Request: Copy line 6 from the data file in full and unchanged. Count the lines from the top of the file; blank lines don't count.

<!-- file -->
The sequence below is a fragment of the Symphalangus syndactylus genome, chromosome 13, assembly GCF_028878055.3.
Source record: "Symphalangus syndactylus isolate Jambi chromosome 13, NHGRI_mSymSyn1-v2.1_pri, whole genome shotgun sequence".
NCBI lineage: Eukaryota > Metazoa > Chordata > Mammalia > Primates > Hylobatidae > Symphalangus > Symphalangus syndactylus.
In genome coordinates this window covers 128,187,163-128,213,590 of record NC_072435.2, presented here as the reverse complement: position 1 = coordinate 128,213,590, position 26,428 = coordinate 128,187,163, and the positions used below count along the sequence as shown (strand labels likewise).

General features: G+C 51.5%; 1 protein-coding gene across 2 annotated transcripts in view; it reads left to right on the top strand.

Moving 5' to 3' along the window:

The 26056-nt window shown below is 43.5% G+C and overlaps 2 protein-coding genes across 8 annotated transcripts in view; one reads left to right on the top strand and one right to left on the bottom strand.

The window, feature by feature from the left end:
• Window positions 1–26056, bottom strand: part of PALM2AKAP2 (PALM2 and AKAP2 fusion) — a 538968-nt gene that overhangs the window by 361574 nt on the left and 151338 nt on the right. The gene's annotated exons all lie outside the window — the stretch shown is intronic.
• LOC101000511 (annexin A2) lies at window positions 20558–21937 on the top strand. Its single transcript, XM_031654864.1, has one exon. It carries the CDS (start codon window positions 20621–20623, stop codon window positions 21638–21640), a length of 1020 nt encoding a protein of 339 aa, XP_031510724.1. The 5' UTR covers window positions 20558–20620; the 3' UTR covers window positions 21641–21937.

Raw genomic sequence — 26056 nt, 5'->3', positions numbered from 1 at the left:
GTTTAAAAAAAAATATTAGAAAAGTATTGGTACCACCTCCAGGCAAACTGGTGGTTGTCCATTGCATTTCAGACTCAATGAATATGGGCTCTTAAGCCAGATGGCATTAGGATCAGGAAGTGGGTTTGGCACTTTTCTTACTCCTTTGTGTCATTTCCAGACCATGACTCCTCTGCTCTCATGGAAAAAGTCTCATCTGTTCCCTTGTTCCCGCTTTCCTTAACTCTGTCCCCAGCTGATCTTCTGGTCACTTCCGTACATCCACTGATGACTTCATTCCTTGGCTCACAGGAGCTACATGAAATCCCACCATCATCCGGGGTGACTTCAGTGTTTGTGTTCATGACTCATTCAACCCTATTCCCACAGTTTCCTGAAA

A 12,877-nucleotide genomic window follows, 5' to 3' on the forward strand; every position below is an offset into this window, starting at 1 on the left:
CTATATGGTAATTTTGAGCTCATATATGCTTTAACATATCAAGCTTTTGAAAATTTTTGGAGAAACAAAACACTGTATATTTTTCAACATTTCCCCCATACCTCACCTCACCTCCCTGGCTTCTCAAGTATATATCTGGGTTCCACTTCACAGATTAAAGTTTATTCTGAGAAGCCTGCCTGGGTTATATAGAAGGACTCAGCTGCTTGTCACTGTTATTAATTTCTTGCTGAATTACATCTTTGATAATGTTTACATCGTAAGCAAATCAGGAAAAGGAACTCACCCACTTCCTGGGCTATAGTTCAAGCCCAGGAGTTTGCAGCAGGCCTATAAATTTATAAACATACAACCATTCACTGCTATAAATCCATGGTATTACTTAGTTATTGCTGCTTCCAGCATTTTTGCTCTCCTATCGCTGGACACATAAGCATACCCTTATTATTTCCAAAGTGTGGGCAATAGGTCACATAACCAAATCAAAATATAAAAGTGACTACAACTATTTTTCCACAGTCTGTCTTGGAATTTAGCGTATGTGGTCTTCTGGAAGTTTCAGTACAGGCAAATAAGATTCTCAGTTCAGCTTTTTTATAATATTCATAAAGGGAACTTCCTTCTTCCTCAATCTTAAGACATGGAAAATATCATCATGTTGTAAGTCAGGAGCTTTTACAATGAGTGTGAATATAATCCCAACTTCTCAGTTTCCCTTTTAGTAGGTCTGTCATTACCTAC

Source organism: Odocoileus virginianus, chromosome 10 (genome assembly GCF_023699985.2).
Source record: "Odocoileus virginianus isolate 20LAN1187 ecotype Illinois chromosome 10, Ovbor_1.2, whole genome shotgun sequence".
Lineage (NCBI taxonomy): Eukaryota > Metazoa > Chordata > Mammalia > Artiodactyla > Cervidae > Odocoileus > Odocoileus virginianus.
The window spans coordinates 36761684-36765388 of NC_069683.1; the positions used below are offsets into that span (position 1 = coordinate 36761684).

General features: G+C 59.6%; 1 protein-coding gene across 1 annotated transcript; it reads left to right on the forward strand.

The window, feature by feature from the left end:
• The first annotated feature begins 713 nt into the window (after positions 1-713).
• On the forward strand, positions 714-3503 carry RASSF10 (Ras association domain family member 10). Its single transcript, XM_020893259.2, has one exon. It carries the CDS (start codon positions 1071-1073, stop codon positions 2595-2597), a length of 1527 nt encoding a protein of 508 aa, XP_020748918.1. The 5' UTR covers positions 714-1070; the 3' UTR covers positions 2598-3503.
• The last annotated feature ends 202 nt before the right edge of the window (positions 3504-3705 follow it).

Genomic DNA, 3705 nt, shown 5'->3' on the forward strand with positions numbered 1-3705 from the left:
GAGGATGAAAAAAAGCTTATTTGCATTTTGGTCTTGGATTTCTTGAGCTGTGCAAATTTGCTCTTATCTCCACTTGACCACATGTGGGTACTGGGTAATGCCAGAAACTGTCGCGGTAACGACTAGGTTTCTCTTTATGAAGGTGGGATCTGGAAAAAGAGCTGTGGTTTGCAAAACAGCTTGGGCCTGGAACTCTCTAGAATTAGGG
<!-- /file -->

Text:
Moving 5' to 3' along the window: